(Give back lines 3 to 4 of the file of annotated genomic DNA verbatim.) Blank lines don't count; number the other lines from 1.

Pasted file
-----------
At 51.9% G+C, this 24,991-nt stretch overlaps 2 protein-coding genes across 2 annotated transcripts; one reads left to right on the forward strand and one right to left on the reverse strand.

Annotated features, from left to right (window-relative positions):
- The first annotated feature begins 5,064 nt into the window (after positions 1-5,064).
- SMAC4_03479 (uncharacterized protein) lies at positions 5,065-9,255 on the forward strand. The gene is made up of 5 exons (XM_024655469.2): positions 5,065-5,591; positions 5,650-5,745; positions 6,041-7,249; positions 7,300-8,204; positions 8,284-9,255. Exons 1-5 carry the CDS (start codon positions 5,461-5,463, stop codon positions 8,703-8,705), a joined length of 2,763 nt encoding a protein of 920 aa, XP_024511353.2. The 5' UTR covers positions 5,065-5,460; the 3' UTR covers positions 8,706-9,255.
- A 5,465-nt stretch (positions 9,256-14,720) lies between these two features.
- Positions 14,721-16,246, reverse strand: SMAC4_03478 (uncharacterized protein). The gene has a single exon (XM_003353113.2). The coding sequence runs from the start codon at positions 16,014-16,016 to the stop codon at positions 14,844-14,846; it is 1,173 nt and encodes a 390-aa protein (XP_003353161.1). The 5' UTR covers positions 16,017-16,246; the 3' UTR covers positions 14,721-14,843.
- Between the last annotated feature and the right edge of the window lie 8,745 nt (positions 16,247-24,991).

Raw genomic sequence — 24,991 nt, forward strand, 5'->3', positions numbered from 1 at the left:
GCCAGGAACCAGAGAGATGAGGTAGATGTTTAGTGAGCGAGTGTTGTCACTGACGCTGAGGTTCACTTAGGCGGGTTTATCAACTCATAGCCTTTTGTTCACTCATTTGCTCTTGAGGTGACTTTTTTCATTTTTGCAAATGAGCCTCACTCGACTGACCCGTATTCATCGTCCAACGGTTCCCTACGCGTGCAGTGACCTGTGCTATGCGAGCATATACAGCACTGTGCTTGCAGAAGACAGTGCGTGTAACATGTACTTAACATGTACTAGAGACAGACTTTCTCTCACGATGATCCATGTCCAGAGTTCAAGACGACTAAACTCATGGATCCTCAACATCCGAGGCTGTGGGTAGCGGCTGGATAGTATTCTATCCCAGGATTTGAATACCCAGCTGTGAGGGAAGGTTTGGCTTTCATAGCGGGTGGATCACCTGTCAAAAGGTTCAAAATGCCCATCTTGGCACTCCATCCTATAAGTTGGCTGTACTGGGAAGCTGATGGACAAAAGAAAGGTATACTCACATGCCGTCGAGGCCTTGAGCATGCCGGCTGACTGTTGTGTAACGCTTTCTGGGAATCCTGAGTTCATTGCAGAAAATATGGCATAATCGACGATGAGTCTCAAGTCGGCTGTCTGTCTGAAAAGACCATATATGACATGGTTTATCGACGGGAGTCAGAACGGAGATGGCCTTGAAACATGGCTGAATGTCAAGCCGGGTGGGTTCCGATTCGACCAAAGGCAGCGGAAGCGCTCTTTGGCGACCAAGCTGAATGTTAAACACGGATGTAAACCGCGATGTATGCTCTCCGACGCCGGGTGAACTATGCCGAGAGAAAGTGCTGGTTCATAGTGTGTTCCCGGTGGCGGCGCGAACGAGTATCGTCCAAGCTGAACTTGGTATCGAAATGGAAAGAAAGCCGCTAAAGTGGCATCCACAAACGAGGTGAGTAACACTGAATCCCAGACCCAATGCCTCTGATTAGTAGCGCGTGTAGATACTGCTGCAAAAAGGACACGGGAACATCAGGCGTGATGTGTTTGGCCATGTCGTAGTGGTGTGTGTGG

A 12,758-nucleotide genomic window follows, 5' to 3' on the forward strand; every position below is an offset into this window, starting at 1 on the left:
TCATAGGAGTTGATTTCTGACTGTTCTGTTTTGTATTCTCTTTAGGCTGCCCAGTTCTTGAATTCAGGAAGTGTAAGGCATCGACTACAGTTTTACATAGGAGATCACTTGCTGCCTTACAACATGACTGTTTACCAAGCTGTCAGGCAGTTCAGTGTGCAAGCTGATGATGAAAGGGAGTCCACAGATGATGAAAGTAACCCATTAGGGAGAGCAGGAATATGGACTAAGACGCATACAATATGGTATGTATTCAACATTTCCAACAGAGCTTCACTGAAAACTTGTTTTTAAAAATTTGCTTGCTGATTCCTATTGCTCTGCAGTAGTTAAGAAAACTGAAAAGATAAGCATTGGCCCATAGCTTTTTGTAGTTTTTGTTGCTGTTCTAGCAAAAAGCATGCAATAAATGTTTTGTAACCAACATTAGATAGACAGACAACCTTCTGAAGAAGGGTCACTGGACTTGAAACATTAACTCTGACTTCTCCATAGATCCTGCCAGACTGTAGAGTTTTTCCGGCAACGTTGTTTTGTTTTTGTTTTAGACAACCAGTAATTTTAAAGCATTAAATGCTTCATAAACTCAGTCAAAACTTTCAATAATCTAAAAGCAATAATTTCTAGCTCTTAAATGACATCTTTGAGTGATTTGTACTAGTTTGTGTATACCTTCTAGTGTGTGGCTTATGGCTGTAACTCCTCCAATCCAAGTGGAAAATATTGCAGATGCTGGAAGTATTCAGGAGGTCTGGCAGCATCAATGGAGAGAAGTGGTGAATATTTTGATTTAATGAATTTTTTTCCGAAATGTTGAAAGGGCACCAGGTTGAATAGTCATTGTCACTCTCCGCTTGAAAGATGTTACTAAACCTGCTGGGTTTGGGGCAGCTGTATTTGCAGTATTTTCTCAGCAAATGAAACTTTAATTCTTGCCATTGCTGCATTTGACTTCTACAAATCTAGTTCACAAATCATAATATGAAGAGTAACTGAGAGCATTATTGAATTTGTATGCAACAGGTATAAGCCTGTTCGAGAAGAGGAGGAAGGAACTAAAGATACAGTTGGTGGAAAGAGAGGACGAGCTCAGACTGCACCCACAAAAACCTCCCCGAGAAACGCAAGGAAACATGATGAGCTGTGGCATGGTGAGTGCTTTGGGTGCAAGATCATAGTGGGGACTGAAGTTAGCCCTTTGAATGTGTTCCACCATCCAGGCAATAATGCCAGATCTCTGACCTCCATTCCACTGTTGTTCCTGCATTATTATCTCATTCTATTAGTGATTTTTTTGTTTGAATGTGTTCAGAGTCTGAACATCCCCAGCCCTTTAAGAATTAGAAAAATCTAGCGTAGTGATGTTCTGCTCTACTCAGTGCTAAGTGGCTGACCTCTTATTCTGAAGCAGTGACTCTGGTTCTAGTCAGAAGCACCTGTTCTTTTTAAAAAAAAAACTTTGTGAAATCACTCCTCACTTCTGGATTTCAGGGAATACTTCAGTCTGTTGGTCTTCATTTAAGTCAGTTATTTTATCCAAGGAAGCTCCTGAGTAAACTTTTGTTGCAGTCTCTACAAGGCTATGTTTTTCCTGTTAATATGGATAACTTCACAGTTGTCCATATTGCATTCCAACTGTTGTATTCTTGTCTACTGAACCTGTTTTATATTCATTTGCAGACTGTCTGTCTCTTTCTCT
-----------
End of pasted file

- The first annotated feature begins 5,064 nt into the window (after positions 1-5,064).
- SMAC4_03479 (uncharacterized protein) lies at positions 5,065-9,255 on the forward strand. The gene is made up of 5 exons (XM_024655469.2): positions 5,065-5,591; positions 5,650-5,745; positions 6,041-7,249; positions 7,300-8,204; positions 8,284-9,255. Exons 1-5 carry the CDS (start codon positions 5,461-5,463, stop codon positions 8,703-8,705), a joined length of 2,763 nt encoding a protein of 920 aa, XP_024511353.2. The 5' UTR covers positions 5,065-5,460; the 3' UTR covers positions 8,706-9,255.